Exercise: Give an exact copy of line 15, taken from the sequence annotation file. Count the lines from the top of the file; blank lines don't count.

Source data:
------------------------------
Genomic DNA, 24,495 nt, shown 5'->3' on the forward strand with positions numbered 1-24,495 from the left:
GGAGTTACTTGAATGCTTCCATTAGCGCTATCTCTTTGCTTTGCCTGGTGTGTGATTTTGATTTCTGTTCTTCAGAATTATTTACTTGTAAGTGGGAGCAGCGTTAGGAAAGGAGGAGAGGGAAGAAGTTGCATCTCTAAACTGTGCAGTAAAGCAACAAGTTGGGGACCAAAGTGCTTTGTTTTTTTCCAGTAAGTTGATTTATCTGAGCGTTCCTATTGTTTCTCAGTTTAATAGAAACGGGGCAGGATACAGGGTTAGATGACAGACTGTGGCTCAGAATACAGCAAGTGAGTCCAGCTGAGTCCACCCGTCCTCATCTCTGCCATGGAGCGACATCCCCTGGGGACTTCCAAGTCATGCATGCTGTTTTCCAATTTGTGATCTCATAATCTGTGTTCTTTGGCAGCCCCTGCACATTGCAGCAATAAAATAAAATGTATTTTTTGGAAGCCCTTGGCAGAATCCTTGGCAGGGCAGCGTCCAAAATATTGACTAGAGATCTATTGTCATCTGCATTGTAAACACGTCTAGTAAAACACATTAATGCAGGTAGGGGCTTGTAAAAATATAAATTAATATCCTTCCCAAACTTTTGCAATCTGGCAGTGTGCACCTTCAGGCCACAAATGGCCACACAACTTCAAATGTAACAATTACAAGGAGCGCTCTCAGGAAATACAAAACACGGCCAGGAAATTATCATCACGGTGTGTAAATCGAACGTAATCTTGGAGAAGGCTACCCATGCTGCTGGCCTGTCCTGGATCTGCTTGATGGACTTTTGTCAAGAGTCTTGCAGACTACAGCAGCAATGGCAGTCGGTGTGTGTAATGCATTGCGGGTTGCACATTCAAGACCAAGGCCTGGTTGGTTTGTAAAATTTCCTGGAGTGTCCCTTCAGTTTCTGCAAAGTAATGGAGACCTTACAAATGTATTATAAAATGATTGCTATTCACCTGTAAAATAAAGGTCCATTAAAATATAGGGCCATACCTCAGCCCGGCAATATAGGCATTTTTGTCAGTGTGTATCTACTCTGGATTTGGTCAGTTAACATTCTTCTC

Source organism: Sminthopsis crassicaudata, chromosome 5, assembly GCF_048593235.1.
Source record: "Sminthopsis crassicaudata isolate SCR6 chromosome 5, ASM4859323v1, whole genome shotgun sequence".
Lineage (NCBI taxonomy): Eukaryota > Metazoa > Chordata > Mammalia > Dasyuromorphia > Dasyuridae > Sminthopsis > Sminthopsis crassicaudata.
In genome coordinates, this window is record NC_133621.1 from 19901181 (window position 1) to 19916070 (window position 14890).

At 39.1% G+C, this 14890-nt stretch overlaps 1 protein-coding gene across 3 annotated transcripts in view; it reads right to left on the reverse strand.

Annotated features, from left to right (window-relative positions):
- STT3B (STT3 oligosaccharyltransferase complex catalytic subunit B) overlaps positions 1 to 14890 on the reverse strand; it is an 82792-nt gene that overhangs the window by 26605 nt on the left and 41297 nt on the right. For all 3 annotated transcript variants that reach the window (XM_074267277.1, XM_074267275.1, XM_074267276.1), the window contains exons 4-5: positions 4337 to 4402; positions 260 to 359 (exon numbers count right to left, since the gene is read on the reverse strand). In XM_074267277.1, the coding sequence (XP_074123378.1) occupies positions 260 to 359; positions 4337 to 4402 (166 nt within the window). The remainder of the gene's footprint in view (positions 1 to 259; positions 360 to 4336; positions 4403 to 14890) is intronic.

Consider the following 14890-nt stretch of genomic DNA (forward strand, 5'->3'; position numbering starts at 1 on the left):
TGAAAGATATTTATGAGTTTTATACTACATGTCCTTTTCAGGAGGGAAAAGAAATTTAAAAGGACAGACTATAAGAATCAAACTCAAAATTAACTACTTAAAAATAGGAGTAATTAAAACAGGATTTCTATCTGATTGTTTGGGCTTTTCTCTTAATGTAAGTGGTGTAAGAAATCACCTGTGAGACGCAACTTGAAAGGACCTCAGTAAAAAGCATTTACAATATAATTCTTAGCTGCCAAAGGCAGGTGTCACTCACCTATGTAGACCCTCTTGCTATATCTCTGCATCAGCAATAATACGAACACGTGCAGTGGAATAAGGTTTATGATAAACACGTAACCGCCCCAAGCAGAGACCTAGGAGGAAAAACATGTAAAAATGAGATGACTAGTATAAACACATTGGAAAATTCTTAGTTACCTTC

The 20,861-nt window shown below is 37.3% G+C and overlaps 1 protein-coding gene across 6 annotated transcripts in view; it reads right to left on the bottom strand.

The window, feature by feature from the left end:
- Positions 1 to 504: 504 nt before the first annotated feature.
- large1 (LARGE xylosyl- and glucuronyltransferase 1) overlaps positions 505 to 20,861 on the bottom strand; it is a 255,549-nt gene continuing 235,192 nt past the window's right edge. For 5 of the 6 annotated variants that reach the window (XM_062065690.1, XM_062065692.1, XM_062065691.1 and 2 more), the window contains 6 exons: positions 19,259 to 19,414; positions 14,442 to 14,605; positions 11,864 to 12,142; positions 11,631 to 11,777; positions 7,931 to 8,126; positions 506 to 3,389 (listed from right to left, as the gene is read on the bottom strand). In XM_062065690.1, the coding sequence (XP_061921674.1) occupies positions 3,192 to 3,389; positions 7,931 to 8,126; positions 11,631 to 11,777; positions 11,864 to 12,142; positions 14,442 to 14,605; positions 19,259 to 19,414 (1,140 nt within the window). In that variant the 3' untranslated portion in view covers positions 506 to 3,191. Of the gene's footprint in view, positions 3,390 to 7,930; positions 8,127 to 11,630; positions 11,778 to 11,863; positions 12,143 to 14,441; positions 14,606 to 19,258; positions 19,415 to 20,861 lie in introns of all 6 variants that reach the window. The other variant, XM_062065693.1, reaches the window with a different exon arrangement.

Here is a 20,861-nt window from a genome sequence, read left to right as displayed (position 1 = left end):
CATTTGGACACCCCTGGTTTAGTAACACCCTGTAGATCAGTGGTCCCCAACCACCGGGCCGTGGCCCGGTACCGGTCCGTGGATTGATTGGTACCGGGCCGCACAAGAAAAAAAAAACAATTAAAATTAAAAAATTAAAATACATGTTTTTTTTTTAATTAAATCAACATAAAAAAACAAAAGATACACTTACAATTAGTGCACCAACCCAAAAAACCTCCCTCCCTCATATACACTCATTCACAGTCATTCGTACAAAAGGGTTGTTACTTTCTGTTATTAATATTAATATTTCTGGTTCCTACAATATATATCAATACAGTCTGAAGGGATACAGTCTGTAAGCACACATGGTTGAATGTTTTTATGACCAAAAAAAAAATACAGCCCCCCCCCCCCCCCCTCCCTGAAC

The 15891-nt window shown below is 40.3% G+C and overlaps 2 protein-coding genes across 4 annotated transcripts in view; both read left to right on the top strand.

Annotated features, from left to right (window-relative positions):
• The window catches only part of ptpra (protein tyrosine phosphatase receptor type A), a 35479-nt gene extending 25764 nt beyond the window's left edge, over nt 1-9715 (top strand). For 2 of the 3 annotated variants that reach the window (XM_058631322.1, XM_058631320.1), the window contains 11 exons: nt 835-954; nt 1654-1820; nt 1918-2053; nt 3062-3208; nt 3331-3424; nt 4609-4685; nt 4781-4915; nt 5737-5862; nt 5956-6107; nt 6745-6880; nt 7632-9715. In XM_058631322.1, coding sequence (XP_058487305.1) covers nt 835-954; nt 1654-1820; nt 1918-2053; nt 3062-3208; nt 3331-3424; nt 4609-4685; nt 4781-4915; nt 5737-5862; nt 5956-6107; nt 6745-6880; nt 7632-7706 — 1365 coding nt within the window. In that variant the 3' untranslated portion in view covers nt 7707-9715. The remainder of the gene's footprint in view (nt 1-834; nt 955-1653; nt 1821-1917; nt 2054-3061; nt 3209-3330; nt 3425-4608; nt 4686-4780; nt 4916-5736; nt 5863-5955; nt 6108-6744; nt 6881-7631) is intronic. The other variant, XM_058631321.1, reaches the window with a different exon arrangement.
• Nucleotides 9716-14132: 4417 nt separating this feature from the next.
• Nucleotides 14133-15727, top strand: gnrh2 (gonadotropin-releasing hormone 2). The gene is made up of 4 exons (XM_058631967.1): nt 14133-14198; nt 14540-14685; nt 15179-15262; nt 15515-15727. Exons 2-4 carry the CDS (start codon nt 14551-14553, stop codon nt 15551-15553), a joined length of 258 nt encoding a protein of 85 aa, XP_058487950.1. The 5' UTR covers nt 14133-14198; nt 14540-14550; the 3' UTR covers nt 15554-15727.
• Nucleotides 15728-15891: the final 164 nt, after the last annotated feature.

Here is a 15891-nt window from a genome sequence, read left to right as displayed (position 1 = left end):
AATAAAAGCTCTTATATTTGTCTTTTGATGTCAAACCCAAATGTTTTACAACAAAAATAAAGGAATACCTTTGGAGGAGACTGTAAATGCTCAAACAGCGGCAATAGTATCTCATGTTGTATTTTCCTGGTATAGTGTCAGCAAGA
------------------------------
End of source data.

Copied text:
- large1 (LARGE xylosyl- and glucuronyltransferase 1) overlaps positions 505 to 20,861 on the bottom strand; it is a 255,549-nt gene continuing 235,192 nt past the window's right edge. For 5 of the 6 annotated variants that reach the window (XM_062065690.1, XM_062065692.1, XM_062065691.1 and 2 more), the window contains 6 exons: positions 19,259 to 19,414; positions 14,442 to 14,605; positions 11,864 to 12,142; positions 11,631 to 11,777; positions 7,931 to 8,126; positions 506 to 3,389 (listed from right to left, as the gene is read on the bottom strand). In XM_062065690.1, the coding sequence (XP_061921674.1) occupies positions 3,192 to 3,389; positions 7,931 to 8,126; positions 11,631 to 11,777; positions 11,864 to 12,142; positions 14,442 to 14,605; positions 19,259 to 19,414 (1,140 nt within the window). In that variant the 3' untranslated portion in view covers positions 506 to 3,191. Of the gene's footprint in view, positions 3,390 to 7,930; positions 8,127 to 11,630; positions 11,778 to 11,863; positions 12,143 to 14,441; positions 14,606 to 19,258; positions 19,415 to 20,861 lie in introns of all 6 variants that reach the window. The other variant, XM_062065693.1, reaches the window with a different exon arrangement.